Archive for October, 2010

Cheating in Science, Part II: School is a Breeding Ground for Cheaters

One of the tragedies of our system of schooling is that it deflects students from discovering what they truly love and find worth doing for its own sake. Instead, it teaches them that life is a series of hoops that one must get through, by one means or another, and that success lies in others' judgments rather than in real, self-satisfying accomplishments.

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In Tribute

We learned last Monday about the tragic accidental death of David Hepner, one of our 2009 graduates. He was riding in a truck with two other graduates, passing the home of yet another graduate. The news and suddenness has shocked and rocked our community, but the unique fabric of a Sudbury school has already begun to show.

We had an informal discussion in front of the impromptu memorial in the Chesapeake Room Tuesday, with many staff and student remembrances of David. Several community members with grief counseling experience and training have been volunteering to offer support to both current School Meeting members and alumni. Like in other communities, people are volunteering to pitch in as these multiple families cope with crisis and loss.

What’s been unmistakable is how helpful our structure is for adjusting to life’s vicissitudes; thank goodness we do not have to compartmentalize grief and sadness, that we can just talk about it when we want and where we want.

As we continue, we are buoyed by David’s ebullient spirit, and by our fond memories of him: his gusto on the soccer field; his kind, loving relationship with the younger students; his remarkable capacity for spontaneous joy (even in his last act, according to witnesses); his profound love for his friends; his quick smile. Although there is no explanation for the tragedy of a nineteen-year-old dying, we offer our appreciation for knowing him and for this caring, human community in which we mourn his loss.

Mark McCaig

October, 2010

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Sir Ken Robinson

Sir Ken Robinson gives a witty yet profound talk about schools and education, pointing out the possibilities for a new paradigm in education.  The accompanying animation from RSAanimate makes the talk come alive in a very cool way.  Check it out!

“We are getting our children through education by anesthetizing them….I think we should be doing the exact opposite.  We should be waking them up to what they have inside of themselves.”

You can also watch the whole talk, without animation, here.


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Student Quote

Quotes from one student’s first week

“This place is like a miracle”

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Sir Ken Robinson on the whiteboard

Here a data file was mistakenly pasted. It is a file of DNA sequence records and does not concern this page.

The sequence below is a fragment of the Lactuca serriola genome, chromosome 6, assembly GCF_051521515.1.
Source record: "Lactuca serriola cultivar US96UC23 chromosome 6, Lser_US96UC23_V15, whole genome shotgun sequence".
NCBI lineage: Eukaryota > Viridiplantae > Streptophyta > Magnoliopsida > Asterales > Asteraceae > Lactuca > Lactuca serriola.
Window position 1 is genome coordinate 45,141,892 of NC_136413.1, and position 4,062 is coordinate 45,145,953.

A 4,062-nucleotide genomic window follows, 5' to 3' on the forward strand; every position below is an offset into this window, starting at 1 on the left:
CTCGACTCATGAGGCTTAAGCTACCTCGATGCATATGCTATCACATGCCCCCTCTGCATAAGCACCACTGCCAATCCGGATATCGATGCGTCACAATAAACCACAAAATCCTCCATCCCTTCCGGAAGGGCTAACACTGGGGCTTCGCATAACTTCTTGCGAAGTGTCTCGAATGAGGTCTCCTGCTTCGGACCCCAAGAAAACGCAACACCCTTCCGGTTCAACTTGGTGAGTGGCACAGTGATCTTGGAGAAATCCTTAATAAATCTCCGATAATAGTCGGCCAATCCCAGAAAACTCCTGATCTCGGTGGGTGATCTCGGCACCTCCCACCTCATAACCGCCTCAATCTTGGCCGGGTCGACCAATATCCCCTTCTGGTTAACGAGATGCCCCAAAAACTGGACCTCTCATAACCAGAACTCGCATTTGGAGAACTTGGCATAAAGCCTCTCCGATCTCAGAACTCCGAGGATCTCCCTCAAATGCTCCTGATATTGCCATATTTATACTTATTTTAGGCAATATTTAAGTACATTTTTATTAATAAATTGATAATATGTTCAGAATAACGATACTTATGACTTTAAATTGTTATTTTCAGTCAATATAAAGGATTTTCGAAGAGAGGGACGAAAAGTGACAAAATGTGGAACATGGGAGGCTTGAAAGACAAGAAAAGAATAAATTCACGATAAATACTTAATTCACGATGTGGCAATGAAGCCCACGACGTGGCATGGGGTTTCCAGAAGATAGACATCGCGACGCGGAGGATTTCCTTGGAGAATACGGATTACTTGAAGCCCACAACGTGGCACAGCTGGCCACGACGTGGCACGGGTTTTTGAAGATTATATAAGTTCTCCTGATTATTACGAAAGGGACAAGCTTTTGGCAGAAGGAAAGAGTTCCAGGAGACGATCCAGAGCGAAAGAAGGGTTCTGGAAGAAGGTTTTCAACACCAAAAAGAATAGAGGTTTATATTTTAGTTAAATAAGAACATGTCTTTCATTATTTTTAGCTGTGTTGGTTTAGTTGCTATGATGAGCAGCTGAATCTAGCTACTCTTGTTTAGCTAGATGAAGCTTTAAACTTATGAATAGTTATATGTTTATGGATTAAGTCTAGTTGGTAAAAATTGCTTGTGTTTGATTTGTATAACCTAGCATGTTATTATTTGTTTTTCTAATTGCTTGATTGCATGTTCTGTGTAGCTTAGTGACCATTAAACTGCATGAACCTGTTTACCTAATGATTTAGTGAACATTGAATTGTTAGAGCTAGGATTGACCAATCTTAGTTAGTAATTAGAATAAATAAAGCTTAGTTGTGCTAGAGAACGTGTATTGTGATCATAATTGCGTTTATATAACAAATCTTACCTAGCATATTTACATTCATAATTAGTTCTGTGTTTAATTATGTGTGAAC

A great video from the animating geniuses at RSA Animation of a lecture by Sir Ken Robinson on the history of education in the Western world, what's amiss with it & why, and where he thinks it ought to go.

The animation is not quite 12 minutes long.
You can get a bigger view here.

If you want, you can also watch the whole lecture (about 55 minutes).

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Clearwater Hand Rhyming

Jacy and Maddy, nine (almost 10) and eleven years old respectively, spend some of their time at Clearwater perfecting their skills with clapping games. They have a large repertoire which continues to grow as they add new rhymes, including some of their own compositions. They plan to perform a long routine at Whistlepig, and at the winter concert of the Clearwater Singers.

I love watching them practice. Some might classify their activity as play with little value beyond having fun, and you may rest assured that both girls are having a lot of it. Playing and having fun is dismissed far too often in our culture as charming, but ultimately frivolous and unimportant in the grand scheme. Upon closer observation, however, it becomes obvious that there's a lot going on in addition to having fun. To achieve their goal of perfecting these routines, the two girls must be focused, disciplined, persistent, creative and collaborative. In fact, fun cannot exist without these elements. Play is satisfying and mind-expanding only because it is complex, challenging and engages the whole person.

To create and work out all the details of each rhyme, the girls collaborate, try different things and practice over and over and over until they are happy with the result. When they make a mistake, they stop and instantly go back a line or two in the rhyme and do that part over a few times. They hold a dizzying array of patterns in their heads without confusing one with another.

The fun they have working and playing together is infectious. Here's a sample of what they're working on. Their concert version will have some original pieces, as well as being smoother, longer and probably faster.

End of post.

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CURRICULUM: Discussion Evening hosted by Reach

Curriculum What is it?   —————– Do we need it?  ———— Who decides?  ————- What kind?  —————– Does it matter?  ———— To whom?  —————— Why? ————————- Join us in a lively discussion of the role of CURRICULUM in alternative education, whether homeschooling, unschooling, online schooling, Waldorf, Montessori, Sudbury education and more. Thursday, October 28/10     7 – 8:30 p.m. Frankland Community Centre 816 Logan Ave., just [...]

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Building a community at Reach

Thirteen people interested specifically in Reach Sudbury School met to discuss the current status of the school and to ask questions about school policies. We talked about the kinds of students we thought would be appropriate for the school, attendance policies, School Meeting, Judicial Committee, what we’re looking for in a site. I [...]